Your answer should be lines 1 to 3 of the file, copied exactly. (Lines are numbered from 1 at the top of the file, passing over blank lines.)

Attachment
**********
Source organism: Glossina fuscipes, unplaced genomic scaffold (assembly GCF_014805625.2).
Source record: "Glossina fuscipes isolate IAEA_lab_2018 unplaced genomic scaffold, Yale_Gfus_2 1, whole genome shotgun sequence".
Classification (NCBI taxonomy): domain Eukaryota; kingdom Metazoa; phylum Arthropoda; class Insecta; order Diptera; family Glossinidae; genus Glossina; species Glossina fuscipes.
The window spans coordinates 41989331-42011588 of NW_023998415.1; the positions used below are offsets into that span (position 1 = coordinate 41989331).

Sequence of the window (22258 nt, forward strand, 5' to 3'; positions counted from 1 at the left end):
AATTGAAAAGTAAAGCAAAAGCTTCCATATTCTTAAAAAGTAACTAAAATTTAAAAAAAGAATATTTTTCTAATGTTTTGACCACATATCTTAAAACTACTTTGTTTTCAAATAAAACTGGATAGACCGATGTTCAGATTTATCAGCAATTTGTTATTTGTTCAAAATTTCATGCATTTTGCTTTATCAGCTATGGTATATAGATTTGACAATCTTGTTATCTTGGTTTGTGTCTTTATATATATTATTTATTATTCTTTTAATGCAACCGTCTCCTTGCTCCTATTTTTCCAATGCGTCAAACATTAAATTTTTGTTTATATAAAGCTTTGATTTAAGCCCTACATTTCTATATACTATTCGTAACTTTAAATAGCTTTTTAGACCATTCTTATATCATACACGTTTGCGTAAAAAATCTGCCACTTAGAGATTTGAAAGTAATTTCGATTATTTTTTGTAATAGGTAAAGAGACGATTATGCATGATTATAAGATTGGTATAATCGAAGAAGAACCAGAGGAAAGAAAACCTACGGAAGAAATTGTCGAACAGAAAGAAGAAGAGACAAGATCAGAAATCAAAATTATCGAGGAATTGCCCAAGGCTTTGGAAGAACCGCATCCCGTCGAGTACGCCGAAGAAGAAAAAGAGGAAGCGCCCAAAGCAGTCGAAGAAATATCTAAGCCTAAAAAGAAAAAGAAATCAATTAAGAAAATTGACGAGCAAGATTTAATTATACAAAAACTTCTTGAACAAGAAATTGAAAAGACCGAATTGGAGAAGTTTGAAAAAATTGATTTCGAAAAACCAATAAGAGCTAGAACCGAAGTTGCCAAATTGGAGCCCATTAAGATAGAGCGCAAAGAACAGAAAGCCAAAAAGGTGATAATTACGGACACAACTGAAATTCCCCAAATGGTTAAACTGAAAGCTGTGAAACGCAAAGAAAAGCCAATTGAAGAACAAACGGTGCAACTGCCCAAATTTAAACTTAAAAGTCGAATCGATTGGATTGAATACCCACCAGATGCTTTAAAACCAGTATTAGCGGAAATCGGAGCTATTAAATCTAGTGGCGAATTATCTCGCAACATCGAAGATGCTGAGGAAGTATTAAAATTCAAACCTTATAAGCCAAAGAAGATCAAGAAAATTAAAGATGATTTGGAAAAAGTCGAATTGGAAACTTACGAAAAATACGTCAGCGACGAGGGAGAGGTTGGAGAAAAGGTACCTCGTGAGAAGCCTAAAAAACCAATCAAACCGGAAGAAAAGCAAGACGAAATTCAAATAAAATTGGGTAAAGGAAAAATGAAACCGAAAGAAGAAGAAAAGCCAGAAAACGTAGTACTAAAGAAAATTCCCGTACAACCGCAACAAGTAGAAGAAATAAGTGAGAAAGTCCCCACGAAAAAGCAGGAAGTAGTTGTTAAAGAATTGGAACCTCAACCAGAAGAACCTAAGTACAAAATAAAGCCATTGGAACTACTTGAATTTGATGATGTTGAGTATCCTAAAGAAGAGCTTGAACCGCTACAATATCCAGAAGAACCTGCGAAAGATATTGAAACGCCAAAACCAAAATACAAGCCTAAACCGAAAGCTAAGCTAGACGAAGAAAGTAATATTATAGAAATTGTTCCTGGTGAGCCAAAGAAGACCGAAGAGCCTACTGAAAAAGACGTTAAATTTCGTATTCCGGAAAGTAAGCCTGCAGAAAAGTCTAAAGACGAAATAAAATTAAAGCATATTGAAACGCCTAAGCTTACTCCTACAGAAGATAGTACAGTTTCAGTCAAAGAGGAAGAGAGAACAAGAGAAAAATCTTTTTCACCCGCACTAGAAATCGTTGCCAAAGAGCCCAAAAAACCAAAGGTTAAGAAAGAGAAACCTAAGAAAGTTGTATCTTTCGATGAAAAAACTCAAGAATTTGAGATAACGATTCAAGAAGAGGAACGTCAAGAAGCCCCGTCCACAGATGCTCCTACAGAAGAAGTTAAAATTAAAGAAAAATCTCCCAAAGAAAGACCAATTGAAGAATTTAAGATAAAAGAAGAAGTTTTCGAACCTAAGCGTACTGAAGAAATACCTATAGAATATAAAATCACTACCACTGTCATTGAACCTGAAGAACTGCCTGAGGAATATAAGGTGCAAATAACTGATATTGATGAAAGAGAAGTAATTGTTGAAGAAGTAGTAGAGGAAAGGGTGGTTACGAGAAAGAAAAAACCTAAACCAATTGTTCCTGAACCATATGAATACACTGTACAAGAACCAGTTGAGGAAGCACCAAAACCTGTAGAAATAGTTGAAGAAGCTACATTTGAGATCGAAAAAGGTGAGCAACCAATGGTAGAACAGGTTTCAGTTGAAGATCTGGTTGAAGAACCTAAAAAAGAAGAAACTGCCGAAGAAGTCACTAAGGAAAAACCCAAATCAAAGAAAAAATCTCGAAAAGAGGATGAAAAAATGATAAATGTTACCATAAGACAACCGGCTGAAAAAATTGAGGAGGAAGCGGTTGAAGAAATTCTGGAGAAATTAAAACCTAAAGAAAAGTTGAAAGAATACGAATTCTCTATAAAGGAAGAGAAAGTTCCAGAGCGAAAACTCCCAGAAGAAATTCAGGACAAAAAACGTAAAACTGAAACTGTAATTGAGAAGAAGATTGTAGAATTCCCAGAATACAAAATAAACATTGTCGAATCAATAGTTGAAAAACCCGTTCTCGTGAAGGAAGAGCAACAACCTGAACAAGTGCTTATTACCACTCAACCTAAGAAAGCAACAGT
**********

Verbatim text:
Source organism: Glossina fuscipes, unplaced genomic scaffold (assembly GCF_014805625.2).
Source record: "Glossina fuscipes isolate IAEA_lab_2018 unplaced genomic scaffold, Yale_Gfus_2 1, whole genome shotgun sequence".
Classification (NCBI taxonomy): domain Eukaryota; kingdom Metazoa; phylum Arthropoda; class Insecta; order Diptera; family Glossinidae; genus Glossina; species Glossina fuscipes.